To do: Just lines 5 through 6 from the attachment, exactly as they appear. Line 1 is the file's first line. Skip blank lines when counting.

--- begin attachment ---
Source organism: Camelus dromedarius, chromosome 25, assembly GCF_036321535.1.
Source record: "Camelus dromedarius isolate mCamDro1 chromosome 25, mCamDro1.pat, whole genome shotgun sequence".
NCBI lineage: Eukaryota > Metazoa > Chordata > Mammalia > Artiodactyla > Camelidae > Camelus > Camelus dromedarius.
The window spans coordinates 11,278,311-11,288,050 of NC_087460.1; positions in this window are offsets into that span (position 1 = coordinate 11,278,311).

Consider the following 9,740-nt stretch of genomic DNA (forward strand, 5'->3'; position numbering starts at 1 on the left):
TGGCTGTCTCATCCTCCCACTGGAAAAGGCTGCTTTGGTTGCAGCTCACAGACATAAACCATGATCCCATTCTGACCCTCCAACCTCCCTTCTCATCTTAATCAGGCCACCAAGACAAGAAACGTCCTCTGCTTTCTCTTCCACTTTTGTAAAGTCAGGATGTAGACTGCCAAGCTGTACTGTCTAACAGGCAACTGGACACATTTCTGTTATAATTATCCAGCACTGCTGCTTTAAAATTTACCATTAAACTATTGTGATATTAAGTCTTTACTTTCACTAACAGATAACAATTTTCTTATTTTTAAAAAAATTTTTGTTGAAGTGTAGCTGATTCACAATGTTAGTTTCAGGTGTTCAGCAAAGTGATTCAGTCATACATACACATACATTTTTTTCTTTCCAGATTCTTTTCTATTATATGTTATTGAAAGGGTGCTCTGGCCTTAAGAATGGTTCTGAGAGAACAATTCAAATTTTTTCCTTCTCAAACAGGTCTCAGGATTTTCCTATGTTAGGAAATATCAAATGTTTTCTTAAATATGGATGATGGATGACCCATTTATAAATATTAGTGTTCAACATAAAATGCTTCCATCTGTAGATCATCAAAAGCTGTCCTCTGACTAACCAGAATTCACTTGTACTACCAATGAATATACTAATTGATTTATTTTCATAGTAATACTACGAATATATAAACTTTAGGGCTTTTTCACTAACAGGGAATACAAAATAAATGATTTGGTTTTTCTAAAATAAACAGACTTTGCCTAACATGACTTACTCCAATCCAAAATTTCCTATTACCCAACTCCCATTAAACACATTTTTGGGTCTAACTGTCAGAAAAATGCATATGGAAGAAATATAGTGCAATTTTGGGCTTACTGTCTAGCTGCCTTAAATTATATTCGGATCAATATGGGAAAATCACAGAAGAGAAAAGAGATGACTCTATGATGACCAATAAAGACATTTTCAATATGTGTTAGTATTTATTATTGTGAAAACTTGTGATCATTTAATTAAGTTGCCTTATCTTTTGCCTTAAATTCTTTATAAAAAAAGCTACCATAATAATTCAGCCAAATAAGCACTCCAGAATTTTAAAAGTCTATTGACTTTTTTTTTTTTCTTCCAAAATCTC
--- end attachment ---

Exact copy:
Consider the following 9,740-nt stretch of genomic DNA (forward strand, 5'->3'; position numbering starts at 1 on the left):
TGGCTGTCTCATCCTCCCACTGGAAAAGGCTGCTTTGGTTGCAGCTCACAGACATAAACCATGATCCCATTCTGACCCTCCAACCTCCCTTCTCATCTTAATCAGGCCACCAAGACAAGAAACGTCCTCTGCTTTCTCTTCCACTTTTGTAAAGTCAGGATGTAGACTGCCAAGCTGTACTGTCTAACAGGCAACTGGACACATTTCTGTTATAATTATCCAGCACTGCTGCTTTAAAATTTACCATTAAACTATTGTGATATTAAGTCTTTACTTTCACTAACAGATAACAATTTTCTTATTTTTAAAAAAATTTTTGTTGAAGTGTAGCTGATTCACAATGTTAGTTTCAGGTGTTCAGCAAAGTGATTCAGTCATACATACACATACATTTTTTTCTTTCCAGATTCTTTTCTATTATATGTTATTGAAAGGGTGCTCTGGCCTTAAGAATGGTTCTGAGAGAACAATTCAAATTTTTTCCTTCTCAAACAGGTCTCAGGATTTTCCTATGTTAGGAAATATCAAATGTTTTCTTAAATATGGATGATGGATGACCCATTTATAAATATTAGTGTTCAACATAAAATGCTTCCATCTGTAGATCATCAAAAGCTGTCCTCTGACTAACCAGAATTCACTTGTACTACCAATGAATATACTAATTGATTTATTTTCATAGTAATACTACGAATATATAAACTTTAGGGCTTTTTCACTAACAGGGAATACAAAATAAATGATTTGGTTTTTCTAAAATAAACAGACTTTGCCTAACATGACTTACTCCAATCCAAAATTTCCTATTACCCAACTCCCATTAAACACATTTTTGGGTCTAACTGTCAGAAAAATGCATATGGAAGAAATATAGTGCAATTTTGGGCTTACTGTCTAGCTGCCTTAAATTATATTCGGATCAATATGGGAAAATCACAGAAGAGAAAAGAGATGACTCTATGATGACCAATAAAGACATTTTCAATATGTGTTAGTATTTATTATTGTGAAAACTTGTGATCATTTAATTAAGTTGCCTTATCTTTTGCCTTAAATTCTTTATAAAAAAAGCTACCATAATAATTCAGCCAAATAAGCACTCCAGAATTTTAAAAGTCTATTGACTTTTTTTTTTTTCTTCCAAAATCTC